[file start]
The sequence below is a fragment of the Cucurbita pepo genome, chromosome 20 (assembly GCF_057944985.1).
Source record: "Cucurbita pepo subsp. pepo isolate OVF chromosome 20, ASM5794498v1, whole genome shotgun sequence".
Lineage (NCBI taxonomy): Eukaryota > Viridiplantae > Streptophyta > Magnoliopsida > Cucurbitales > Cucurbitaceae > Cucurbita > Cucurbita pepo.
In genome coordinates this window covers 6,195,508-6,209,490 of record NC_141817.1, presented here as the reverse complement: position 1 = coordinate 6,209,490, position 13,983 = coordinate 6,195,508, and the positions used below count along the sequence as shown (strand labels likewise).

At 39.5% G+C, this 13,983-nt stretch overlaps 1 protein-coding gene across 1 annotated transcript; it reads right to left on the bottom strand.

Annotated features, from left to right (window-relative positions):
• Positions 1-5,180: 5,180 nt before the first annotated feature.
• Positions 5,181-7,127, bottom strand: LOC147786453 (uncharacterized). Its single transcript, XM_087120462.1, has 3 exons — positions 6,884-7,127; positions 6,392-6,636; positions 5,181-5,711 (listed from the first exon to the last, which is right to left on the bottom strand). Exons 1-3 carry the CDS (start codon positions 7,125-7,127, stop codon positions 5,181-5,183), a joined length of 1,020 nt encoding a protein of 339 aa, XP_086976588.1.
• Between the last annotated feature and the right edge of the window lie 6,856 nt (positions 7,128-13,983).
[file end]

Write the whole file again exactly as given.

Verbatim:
The sequence below is a fragment of the Cucurbita pepo genome, chromosome 20 (assembly GCF_057944985.1).
Source record: "Cucurbita pepo subsp. pepo isolate OVF chromosome 20, ASM5794498v1, whole genome shotgun sequence".
Lineage (NCBI taxonomy): Eukaryota > Viridiplantae > Streptophyta > Magnoliopsida > Cucurbitales > Cucurbitaceae > Cucurbita > Cucurbita pepo.
In genome coordinates this window covers 6,195,508-6,209,490 of record NC_141817.1, presented here as the reverse complement: position 1 = coordinate 6,209,490, position 13,983 = coordinate 6,195,508, and the positions used below count along the sequence as shown (strand labels likewise).

At 39.5% G+C, this 13,983-nt stretch overlaps 1 protein-coding gene across 1 annotated transcript; it reads right to left on the bottom strand.

Annotated features, from left to right (window-relative positions):
• Positions 1-5,180: 5,180 nt before the first annotated feature.
• Positions 5,181-7,127, bottom strand: LOC147786453 (uncharacterized). Its single transcript, XM_087120462.1, has 3 exons — positions 6,884-7,127; positions 6,392-6,636; positions 5,181-5,711 (listed from the first exon to the last, which is right to left on the bottom strand). Exons 1-3 carry the CDS (start codon positions 7,125-7,127, stop codon positions 5,181-5,183), a joined length of 1,020 nt encoding a protein of 339 aa, XP_086976588.1.
• Between the last annotated feature and the right edge of the window lie 6,856 nt (positions 7,128-13,983).